The amount of corn planted in the Bay watershed this year returned to levels planted before the recent ethanal "boom" dramatically inflated prices, but the overall amount of all row crops planted remains near the highs of the last two years.

Corn acreage in the watershed dropped to about 1.89 million acres, down from 2.05 million in 2007, when corn prices peaked amid high demand from other nations and ethanol producers. This year's figure was slightly below the 1.91 million acres planted in 2006, before the boom.

The numbers are derived from statewide figures from the U.S. Department of Agriculture's National Agricultural Statistics Service annual acreage report. Watershed estimates are based on the percent of each crop historically planted within the Bay watershed portion of each state.

Despite the drop in corn production, the figures show that the total plantings of corn, wheat and soybeans-the three main row crops grown in the watershed-were about 3.6 acres, about the same as last year, and nearly 200,000 acres greater than in 2006.

While increased plantings are good for farmers, they can pose problems for the Bay. Corn and soybeans both leak large amounts of nitrogen into groundwater and local streams. Winter wheat can also lose significant amounts of nitrogen, especially when it's fertilized in late winter.

The spike in corn production had raised concerns about the potential for increased nutrient runoff into the Bay, as corn can lose anywhere from 25-40 pounds of nitrogen per acre, depending on weather conditions and the extent to which runoff control practices are implemented.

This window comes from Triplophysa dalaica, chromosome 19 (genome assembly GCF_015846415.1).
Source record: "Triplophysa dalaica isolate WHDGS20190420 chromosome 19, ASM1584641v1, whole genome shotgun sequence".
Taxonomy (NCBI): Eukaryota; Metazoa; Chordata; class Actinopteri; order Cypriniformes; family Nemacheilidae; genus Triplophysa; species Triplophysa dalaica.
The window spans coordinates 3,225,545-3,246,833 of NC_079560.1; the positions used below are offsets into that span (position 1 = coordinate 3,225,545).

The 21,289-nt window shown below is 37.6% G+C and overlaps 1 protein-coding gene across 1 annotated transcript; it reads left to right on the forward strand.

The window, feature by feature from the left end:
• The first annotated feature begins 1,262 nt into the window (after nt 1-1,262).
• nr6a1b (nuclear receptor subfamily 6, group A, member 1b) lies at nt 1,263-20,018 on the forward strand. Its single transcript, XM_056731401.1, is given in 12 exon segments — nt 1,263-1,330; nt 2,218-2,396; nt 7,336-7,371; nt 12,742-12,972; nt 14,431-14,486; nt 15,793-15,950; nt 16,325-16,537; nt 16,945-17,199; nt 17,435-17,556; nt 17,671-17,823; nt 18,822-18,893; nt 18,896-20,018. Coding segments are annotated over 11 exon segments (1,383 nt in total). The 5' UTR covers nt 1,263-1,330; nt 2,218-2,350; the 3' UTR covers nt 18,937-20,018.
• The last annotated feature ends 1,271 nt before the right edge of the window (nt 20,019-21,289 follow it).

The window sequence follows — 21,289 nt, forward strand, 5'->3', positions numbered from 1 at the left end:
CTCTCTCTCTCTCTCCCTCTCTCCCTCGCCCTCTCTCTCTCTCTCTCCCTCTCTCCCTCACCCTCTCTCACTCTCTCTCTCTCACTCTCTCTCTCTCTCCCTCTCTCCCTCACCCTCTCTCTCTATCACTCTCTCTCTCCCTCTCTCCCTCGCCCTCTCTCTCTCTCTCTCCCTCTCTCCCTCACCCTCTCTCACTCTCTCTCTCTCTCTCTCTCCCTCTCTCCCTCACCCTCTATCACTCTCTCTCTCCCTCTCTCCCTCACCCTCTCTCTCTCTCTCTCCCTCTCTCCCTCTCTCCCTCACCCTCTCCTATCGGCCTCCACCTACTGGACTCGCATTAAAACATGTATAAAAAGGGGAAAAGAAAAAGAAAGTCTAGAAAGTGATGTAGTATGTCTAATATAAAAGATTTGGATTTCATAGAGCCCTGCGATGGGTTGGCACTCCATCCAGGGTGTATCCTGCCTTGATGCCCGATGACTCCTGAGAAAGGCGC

But while the corn acreage has subsided, the potential for runoff remains high, according to agricultural scientists, because the total amount of plantings has risen.

The region mirrored the nation with record-high soybean plantings this year. About 1.18 million acres were planted in the watershed, up from almost 1.11 million in 2008. The 450,000 acres planted statewide in Pennsylvania-the largest producer of soybeans in the watershed-is a state record.

Soybean plantings also increased in New York and Virginia, according to USDA figures.

The figures also show that the amount of "double-cropped" soybeans in the southern portion of the watershed, where the growing season is longer, has been increasing in recent years. Double cropping-when soybeans are planted immediately after the harvest of another crop, typically wheat in this region-can lead to increased runoff.

In Delaware, 62 percent of soybeans planted this year are double-cropped, up from 25 percent in 2006. In Maryland, 44 percent were double-cropped, up from 32 percent, and in Virginia 30 percent were double-cropped, an increase from 25 percent.

The 579,000 acres of winter wheat was about the same as last year, but was up about 140,000 acres from 2006.

Some of the increased crop acreage in the watershed comes from the intensification of agriculture-more crops being planted on the same land, such as double-cropping. Some also appears to have been converted from pasture or idle land.

Either scenario presents the opportunity for increased nutrient losses, according to soil scientists. Double-cropping essentially presents two opportunities for nutrient losses during the year, while conversion from low runoff pasture land to row crops also results in increased nutrient runoff.

The Bay Program estimated last year that recent changes in cropping practices may have increased the amount of nitrogen leaving croplands by about 3 million pounds a year.

Recent changes in crop plantings are the result of changing economics. Corn prices have dropped and production costs have increased since 2007. Wheat and soybean prices have been higher, and more stable, in recent years.